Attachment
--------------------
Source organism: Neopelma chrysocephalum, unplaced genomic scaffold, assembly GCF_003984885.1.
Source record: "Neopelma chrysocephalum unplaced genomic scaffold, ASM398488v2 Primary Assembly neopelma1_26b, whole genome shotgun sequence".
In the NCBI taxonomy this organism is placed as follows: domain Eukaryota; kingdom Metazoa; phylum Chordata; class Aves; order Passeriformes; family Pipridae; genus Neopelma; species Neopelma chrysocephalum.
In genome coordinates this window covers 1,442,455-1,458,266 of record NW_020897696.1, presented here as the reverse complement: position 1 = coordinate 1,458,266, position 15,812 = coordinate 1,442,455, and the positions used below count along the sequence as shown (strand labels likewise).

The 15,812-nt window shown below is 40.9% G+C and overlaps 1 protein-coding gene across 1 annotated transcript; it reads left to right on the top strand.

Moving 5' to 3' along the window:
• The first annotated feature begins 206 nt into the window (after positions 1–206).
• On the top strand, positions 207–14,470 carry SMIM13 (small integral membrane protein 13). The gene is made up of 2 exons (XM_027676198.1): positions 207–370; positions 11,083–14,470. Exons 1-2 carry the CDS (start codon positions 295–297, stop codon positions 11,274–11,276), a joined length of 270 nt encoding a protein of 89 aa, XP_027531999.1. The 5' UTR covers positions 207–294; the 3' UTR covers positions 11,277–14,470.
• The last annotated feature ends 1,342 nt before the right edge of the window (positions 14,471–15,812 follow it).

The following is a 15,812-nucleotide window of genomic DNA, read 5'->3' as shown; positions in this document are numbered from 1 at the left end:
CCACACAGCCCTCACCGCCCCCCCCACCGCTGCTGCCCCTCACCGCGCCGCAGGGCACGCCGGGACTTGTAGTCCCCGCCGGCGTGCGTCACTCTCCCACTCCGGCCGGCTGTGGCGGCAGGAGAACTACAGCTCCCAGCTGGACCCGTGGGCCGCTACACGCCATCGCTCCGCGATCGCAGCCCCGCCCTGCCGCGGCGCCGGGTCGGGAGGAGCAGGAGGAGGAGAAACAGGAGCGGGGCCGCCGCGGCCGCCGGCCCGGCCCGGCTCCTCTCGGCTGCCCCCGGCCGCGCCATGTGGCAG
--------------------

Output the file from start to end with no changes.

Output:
Source organism: Neopelma chrysocephalum, unplaced genomic scaffold, assembly GCF_003984885.1.
Source record: "Neopelma chrysocephalum unplaced genomic scaffold, ASM398488v2 Primary Assembly neopelma1_26b, whole genome shotgun sequence".
In the NCBI taxonomy this organism is placed as follows: domain Eukaryota; kingdom Metazoa; phylum Chordata; class Aves; order Passeriformes; family Pipridae; genus Neopelma; species Neopelma chrysocephalum.
In genome coordinates this window covers 1,442,455-1,458,266 of record NW_020897696.1, presented here as the reverse complement: position 1 = coordinate 1,458,266, position 15,812 = coordinate 1,442,455, and the positions used below count along the sequence as shown (strand labels likewise).

The 15,812-nt window shown below is 40.9% G+C and overlaps 1 protein-coding gene across 1 annotated transcript; it reads left to right on the top strand.

Moving 5' to 3' along the window:
• The first annotated feature begins 206 nt into the window (after positions 1–206).
• On the top strand, positions 207–14,470 carry SMIM13 (small integral membrane protein 13). The gene is made up of 2 exons (XM_027676198.1): positions 207–370; positions 11,083–14,470. Exons 1-2 carry the CDS (start codon positions 295–297, stop codon positions 11,274–11,276), a joined length of 270 nt encoding a protein of 89 aa, XP_027531999.1. The 5' UTR covers positions 207–294; the 3' UTR covers positions 11,277–14,470.
• The last annotated feature ends 1,342 nt before the right edge of the window (positions 14,471–15,812 follow it).

The following is a 15,812-nucleotide window of genomic DNA, read 5'->3' as shown; positions in this document are numbered from 1 at the left end:
CCACACAGCCCTCACCGCCCCCCCCACCGCTGCTGCCCCTCACCGCGCCGCAGGGCACGCCGGGACTTGTAGTCCCCGCCGGCGTGCGTCACTCTCCCACTCCGGCCGGCTGTGGCGGCAGGAGAACTACAGCTCCCAGCTGGACCCGTGGGCCGCTACACGCCATCGCTCCGCGATCGCAGCCCCGCCCTGCCGCGGCGCCGGGTCGGGAGGAGCAGGAGGAGGAGAAACAGGAGCGGGGCCGCCGCGGCCGCCGGCCCGGCCCGGCTCCTCTCGGCTGCCCCCGGCCGCGCCATGTGGCAG